For the first time, Amber opens an album with a mood setting song, titled Yes. Radio stations made the mistake of not playing this song; it could have easily catapulted Amber to superstar status. There's a haunting quality about it; almost as if Amber herself is in a dream. Full of sweeping chords and syncopated backing rhythms, this song is one of my personal favorites of the album. (6/5)
The club hit The Need To Be Naked is the second track; this is the song that got me interested in Amber. Lyrically, there's nothing too innovative about this song. The lyrics are simple and easy to comprehend, and the title pretty much sums up the entire song. Needless to say, there's something special about this track that almost seduces you. Amber's breathy vocals in the chorus are a real tease, and I'm sure any male would love this song. (Personally, I think the Guido Osorio's Virgin Mix from the remix single of The Need To Be Naked is actually a better version than this one, although it's quite long) (5/5)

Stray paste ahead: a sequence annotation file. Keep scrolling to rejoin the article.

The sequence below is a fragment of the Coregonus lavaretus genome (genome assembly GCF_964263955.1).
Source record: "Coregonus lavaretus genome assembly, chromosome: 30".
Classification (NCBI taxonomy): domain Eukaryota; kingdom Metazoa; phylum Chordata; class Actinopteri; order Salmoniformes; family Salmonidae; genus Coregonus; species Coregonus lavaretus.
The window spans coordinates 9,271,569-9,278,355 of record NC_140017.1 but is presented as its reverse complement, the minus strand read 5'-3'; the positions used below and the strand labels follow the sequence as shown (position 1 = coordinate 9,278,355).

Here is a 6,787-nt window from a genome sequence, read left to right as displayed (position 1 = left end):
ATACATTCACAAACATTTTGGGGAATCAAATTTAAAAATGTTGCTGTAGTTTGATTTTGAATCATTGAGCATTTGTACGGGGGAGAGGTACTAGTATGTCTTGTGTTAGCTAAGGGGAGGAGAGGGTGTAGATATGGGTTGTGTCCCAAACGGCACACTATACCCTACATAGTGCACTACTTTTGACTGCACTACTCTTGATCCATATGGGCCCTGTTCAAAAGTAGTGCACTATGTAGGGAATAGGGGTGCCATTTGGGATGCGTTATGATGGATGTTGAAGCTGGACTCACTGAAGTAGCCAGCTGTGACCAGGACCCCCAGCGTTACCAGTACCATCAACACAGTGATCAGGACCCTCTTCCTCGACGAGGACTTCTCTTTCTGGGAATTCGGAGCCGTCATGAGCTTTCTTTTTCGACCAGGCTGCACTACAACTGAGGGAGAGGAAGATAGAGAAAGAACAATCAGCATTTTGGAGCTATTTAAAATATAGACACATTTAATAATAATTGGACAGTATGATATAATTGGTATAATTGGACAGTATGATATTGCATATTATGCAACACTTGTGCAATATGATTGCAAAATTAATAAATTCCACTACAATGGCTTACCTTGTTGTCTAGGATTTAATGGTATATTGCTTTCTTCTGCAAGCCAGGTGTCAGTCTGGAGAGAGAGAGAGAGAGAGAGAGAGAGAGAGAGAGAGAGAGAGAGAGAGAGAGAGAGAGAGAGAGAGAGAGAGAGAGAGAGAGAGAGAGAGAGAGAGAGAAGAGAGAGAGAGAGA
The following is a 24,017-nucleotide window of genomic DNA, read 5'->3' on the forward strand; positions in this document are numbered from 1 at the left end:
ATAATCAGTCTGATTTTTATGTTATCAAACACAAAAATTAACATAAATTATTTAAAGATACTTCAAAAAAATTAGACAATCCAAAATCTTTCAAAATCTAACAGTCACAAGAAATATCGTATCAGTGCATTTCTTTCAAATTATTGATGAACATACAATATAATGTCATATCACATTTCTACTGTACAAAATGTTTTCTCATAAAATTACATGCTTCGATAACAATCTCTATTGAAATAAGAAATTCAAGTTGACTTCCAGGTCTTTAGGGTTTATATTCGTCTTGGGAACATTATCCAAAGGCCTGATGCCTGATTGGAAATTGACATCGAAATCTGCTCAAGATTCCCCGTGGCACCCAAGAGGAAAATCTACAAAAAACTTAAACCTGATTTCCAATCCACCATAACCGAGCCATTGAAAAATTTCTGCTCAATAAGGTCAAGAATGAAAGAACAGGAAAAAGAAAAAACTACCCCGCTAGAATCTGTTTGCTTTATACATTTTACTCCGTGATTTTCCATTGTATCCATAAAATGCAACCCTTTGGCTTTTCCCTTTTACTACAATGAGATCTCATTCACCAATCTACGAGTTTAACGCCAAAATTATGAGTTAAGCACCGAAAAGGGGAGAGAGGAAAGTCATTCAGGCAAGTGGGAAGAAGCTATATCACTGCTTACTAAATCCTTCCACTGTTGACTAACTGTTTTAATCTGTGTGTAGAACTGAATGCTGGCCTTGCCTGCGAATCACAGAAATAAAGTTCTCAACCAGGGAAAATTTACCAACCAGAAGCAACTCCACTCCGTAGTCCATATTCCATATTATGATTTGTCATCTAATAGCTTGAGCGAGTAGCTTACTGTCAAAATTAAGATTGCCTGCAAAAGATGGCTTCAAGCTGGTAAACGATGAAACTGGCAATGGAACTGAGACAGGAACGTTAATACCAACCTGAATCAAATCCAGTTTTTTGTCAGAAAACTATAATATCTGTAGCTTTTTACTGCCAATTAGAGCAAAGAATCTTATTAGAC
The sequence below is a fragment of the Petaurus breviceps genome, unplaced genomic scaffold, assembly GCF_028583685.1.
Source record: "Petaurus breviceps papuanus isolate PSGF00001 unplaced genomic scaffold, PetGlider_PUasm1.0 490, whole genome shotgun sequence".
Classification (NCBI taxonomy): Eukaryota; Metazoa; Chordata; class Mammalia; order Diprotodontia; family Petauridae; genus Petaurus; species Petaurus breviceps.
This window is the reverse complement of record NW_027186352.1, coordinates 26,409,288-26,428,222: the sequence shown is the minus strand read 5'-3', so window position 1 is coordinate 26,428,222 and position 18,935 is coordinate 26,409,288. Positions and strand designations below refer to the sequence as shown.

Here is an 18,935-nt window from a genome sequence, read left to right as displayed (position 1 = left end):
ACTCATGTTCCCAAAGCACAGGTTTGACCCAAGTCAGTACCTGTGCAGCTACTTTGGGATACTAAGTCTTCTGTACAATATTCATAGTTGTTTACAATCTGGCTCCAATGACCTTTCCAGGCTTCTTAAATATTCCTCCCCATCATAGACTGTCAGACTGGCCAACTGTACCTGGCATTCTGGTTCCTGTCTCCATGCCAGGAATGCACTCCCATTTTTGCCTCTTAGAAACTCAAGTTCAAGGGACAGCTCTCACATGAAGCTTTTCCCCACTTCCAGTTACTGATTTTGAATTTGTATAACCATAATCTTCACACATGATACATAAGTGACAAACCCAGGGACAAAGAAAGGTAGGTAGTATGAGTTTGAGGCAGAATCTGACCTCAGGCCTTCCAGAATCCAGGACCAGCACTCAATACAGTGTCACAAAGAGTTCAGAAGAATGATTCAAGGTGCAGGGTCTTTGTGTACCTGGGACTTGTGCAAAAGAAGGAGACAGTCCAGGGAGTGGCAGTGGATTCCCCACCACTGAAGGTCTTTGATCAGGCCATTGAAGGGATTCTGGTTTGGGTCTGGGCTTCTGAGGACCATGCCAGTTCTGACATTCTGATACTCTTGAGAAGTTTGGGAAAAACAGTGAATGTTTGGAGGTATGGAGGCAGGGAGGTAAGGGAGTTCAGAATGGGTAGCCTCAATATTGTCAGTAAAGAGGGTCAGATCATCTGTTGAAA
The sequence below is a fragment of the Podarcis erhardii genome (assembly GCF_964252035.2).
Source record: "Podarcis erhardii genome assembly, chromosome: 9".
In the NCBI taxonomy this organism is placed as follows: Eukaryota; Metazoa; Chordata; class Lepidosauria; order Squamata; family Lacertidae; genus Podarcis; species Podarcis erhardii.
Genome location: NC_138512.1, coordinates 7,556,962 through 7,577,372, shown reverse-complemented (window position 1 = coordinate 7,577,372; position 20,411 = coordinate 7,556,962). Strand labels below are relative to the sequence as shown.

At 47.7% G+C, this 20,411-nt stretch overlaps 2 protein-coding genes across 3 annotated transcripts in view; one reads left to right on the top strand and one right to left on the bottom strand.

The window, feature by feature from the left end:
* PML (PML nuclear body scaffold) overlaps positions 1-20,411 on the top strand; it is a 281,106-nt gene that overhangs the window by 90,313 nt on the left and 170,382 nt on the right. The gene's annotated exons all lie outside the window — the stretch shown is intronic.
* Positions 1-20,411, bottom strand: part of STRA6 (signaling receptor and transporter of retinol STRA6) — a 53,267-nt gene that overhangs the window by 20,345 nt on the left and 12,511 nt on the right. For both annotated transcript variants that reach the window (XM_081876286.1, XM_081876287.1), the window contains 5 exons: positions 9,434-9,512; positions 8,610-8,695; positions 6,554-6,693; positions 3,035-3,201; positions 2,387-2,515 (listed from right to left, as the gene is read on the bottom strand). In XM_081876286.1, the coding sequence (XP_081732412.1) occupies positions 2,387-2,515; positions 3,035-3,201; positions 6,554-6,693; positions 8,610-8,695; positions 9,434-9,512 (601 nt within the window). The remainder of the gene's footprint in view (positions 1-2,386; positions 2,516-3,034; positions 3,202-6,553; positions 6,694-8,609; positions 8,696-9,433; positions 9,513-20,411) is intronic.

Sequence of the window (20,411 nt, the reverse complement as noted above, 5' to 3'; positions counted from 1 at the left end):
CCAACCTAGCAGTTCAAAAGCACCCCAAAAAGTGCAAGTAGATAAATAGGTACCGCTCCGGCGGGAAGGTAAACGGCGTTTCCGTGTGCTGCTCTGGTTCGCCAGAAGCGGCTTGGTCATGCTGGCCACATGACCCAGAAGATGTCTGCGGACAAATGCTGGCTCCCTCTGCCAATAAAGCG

The third track Anyway (Men Are From Mars) is one of my favorites, and somehow in its simplicity you'll find yourself bobbing your head. It's a very cute track, almost melancholy in a way. The song is very catchy, and Amber does an excellent job of blending the vocal and instrumental arrangements for a complimenting effect. (5/5)
Though the fourth track You're Sent From Heaven is a beautiful song, I don't feel that Amber's vocal talent is best displayed here. There are moments of vocal greatness, but in general, she sounds slightly uncomfortable. Despite that, she still has the same conviction and emotion that you would expect from her when she sings. The end of this track is truly spectacular however, with a choir accompanying Amber on her ad-libbed vocals. (4/5)
Dirty Thoughts, the fifth track, is a song full of guilt, remorse and grief. Amber sounds much more at home here than on the previous track. The lyrics are beautifully written and the acoustic guitar arrangement is dazzling. This is probably the most heartfelt song on the album; the most sensitive song. The strings balance the ballad wonderfully. (5/5)
I applaud Amber for the sixth track He, although it feels somewhat out of place on such a sensual album. Quite simply, it's a song about God guiding her through her life. Such content brought criticism from many of her fans. Clearly, Amber took a risk including this song, however I admire her for it. As far as the musical arrangement of the song goes, it's a very well done dance number. With syncopated echoing keyboards and a jazzy baseline, Amber's vocals shine. (5/5)